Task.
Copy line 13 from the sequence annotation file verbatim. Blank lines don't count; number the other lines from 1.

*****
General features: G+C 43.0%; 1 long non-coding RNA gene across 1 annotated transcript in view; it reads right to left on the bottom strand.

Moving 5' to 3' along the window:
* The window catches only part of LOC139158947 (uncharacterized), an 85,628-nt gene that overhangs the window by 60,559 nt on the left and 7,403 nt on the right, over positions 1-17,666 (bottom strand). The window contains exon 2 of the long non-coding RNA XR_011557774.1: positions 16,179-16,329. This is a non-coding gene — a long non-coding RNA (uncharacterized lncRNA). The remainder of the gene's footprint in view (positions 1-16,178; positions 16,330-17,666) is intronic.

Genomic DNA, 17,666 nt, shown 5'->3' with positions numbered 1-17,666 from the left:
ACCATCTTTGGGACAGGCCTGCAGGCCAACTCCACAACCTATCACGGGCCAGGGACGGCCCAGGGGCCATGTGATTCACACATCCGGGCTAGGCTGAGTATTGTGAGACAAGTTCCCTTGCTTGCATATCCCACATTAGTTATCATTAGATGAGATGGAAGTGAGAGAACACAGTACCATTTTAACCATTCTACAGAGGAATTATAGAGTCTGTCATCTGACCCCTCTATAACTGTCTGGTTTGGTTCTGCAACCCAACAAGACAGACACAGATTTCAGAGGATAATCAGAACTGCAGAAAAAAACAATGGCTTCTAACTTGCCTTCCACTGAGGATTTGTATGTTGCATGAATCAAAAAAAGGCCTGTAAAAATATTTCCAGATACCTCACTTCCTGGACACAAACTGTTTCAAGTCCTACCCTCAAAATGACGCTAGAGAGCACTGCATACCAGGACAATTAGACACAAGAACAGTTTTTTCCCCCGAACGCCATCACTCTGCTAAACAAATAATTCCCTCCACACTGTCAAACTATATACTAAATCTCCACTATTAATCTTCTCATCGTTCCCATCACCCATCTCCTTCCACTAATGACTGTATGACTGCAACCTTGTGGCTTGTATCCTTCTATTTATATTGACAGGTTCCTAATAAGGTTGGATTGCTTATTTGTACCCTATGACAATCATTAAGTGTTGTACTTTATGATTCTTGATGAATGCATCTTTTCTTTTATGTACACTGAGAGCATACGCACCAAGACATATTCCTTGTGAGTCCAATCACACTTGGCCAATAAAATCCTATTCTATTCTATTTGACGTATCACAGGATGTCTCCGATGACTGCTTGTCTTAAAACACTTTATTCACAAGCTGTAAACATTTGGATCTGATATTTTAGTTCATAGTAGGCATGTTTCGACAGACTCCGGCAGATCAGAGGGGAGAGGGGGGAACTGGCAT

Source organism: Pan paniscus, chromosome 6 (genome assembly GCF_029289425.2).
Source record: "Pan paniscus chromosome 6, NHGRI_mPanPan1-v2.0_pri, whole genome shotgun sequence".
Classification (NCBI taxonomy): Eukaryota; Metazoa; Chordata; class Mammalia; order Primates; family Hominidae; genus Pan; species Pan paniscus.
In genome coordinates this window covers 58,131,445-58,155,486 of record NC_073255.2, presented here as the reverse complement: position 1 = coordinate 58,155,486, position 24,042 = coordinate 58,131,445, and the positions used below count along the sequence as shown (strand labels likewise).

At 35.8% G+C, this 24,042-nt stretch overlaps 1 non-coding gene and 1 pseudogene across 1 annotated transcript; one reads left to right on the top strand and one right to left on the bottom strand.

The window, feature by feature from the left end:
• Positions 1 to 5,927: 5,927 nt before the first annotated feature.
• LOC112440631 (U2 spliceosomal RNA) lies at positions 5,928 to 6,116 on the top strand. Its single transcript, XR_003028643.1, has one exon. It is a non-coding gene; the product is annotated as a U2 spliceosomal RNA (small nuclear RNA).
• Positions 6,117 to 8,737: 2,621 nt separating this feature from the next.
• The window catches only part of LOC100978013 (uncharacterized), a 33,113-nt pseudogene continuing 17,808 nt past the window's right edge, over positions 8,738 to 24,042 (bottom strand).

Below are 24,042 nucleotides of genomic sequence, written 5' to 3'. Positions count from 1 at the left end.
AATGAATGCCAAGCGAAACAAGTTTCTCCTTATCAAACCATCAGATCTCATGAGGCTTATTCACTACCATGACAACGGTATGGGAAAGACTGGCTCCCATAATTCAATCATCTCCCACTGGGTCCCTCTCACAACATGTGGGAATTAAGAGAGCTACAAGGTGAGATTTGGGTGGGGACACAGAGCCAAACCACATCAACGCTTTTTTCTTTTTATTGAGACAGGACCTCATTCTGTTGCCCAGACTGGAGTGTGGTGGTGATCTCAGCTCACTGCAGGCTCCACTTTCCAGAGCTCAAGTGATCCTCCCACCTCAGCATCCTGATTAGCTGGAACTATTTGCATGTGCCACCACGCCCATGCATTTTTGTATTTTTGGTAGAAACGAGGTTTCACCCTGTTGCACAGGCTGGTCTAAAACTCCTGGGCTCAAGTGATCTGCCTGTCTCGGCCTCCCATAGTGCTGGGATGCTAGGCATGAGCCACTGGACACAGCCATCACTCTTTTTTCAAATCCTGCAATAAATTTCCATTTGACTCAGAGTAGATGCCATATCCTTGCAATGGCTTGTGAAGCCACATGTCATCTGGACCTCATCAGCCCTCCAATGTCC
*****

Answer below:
• LOC112440631 (U2 spliceosomal RNA) lies at positions 5,928 to 6,116 on the top strand. Its single transcript, XR_003028643.1, has one exon. It is a non-coding gene; the product is annotated as a U2 spliceosomal RNA (small nuclear RNA).